The mortality rate for theileriosis in infected cattle can vary from three to nearly 90 percent; Theileria orientalis Ikeda genotype is not considered harmful to humans (VMCVM, 2021).


Oil-based [Table 3] and water-based [Table 2] on-animal sprays may be able to effectively control longhorned ticks on cattle and horses.

Although effective against ticks on cattle, endectocides (anthelmintic or deworming products containing the active ingredient doramectin, eprinomectin, ivermectin, or moxidectin) [Table 1, pages 48-49] are currently not labeled for use against ticks on cattle in the U.S. (Davey et al., 2005).

Consult with your veterinarian and MWI Animal Health representatives before using endectocides on your cattle. Prior to using any product mentioned in this article, carefully read and follow all available instructions, warnings, and safety information made available by the product’s manufacturer.

Endectocides are systemic anthelmintics (dewormers) belonging to the macrocyclic lactone group that are also labeled for use against cattle grubs, blood-feeding lice, mange mites, horn flies, and other parasites of cattle.

Cane, R. 2010. Haemaphysalis longicornis Neumann profile. New Zealand BioSecure Entomology Laboratory (smsl.co.nz/site/ southernmonitoring/files/NZB/Ha%20longicornis%20Profile.pdf).
Davey, R. B., J. A. Miller, J. E. George, and R. J. Miller. 2005. Therapeutic and persistent efficacy of a single injection treatment of ivermectin and moxidectin against Boophilus microplus (Acari: Ixodidae) on infested cattle. Experimental and Applied Acarology 35: 117-129.
Maryland Department of Natural Resources. 2018. First confirmed longhorned tick found in Maryland – State urges Marylanders to take precautions to protect livestock, pets, and humans (news.maryland.gov/dnr/2018/08/07/first-confirmed-longhorned-tick-found-inmaryland/).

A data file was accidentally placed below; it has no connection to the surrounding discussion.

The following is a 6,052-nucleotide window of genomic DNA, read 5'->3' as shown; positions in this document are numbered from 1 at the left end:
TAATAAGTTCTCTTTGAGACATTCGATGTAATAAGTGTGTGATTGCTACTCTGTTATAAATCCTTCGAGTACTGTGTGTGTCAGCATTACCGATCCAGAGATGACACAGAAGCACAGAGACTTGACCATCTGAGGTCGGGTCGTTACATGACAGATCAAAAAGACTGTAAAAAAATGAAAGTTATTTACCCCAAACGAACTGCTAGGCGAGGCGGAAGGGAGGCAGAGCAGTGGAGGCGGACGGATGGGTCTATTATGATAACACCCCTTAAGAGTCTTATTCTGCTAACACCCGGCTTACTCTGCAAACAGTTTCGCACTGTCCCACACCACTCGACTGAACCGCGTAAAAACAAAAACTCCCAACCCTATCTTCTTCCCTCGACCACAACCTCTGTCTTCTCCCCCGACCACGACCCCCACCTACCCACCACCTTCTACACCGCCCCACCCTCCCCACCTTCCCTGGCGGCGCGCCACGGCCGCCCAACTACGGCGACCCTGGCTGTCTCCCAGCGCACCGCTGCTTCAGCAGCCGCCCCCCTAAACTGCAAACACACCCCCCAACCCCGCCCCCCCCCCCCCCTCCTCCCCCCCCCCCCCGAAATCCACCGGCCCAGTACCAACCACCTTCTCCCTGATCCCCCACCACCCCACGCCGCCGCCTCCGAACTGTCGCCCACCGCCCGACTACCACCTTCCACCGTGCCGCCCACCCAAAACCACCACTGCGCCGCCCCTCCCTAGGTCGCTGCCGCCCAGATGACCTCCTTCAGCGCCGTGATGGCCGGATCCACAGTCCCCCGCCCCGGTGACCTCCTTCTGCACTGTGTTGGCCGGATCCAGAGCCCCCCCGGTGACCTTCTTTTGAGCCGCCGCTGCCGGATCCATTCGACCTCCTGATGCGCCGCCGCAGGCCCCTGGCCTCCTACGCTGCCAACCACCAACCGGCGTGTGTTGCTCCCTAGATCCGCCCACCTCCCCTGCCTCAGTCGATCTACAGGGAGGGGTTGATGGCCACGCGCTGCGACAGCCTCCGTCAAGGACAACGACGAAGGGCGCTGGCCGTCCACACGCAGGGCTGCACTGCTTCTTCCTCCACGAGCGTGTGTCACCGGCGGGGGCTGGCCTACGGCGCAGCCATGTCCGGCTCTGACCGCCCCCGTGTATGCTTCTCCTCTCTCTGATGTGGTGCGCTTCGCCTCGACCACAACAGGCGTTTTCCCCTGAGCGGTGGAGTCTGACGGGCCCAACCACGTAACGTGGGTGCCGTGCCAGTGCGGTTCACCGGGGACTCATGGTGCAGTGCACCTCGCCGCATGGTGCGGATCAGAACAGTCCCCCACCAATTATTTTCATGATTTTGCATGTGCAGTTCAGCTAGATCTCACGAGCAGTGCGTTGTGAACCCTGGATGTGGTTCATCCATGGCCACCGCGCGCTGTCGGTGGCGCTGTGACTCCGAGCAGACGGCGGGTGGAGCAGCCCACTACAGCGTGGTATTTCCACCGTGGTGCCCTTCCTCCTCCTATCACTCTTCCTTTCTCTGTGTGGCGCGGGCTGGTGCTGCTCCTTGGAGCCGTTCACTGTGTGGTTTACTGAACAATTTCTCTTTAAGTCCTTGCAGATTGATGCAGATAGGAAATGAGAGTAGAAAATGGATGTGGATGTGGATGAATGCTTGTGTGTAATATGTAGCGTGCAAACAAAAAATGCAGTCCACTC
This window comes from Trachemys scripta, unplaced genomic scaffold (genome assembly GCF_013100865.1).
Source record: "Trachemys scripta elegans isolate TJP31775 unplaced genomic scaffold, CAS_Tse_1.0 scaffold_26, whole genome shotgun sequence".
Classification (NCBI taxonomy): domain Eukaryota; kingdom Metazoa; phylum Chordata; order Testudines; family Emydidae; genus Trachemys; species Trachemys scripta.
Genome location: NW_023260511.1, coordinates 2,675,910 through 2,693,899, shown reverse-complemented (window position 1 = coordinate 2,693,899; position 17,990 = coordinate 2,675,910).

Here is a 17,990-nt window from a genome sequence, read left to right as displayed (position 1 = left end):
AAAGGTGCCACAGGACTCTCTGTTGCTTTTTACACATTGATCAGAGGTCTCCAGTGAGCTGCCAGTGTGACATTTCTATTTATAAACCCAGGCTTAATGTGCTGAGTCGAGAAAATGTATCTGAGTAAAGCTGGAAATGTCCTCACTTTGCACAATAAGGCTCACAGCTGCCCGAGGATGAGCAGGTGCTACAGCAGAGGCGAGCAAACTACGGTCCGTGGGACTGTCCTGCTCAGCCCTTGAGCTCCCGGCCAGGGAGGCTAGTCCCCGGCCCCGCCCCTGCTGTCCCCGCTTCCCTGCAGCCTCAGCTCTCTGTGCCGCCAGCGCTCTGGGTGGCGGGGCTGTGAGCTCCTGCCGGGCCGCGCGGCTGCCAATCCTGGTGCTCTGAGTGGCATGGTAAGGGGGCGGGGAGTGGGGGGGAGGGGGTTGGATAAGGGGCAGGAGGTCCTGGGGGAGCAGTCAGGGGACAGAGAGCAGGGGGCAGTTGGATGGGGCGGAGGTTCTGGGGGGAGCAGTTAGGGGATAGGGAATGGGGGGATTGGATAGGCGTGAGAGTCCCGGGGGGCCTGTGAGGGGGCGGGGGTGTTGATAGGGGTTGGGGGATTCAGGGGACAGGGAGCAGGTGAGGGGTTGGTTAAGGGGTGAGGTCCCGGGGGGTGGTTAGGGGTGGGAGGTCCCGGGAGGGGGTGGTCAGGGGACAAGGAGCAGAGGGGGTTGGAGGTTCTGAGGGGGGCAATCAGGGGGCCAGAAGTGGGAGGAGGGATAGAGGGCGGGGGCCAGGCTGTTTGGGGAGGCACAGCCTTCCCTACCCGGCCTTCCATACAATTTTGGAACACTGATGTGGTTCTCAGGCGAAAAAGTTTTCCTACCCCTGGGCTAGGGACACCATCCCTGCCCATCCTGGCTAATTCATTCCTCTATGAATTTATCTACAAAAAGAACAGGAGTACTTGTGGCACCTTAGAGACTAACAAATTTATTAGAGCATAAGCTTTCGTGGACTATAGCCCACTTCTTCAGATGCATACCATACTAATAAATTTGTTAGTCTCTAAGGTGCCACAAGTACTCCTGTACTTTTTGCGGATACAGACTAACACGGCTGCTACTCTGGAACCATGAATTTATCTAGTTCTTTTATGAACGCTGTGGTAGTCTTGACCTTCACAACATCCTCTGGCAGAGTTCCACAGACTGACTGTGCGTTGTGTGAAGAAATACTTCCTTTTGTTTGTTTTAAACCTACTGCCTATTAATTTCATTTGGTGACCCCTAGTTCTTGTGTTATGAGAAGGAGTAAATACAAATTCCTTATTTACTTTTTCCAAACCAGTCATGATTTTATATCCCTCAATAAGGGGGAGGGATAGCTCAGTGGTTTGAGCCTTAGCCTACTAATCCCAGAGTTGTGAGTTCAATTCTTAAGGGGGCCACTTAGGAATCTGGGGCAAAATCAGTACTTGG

Rainey, T., J. L . Occi, R. G. Gobbins, and A. Egizi. 2018. Discovery of Haemaphysalis longicornis (Ixodida: Ixodidae) parasitizing a sheep in New Jersey, United States. Journal of Medical Entomology 55: 757–759. United States Department of Agriculture Animal and Plant Health Inspection Service. 2018. Longhorned tick: Information for livestock and pet owners factsheet (aphis.usda.gov/publications/animalhealth/fs-longhorned-tick.pdf).
Virginia-Maryland College of Veterinary Medicine. 2020. Theileria orientalis Ikeda genotype in cattle. Virginia Department of Agriculture and Consumer Services (vitals.vetmed.vt.edu/content/dam/vitals_vetmed_vt_edu/documents/theileria-summary.pdf)

Tick identification

MWI Animal Health Technical Services can help in identifying and documenting the occurrence of longhorned ticks in the U.S. Tick specimens may be placed in a zip-top bag with collection information (location, host species, date) and placed in a freezer for future identification. Tick specimens may also be placed in a sealed plastic pill bottle containing a rubbing alcohol preservative. Please contact your MWI Territory Manager if you see numerous ticks infesting your cattle and other farm and companion animals.

About The Author

Mike Catangui, Ph. D

Entomologist, Parasitologist
MWI Animal Health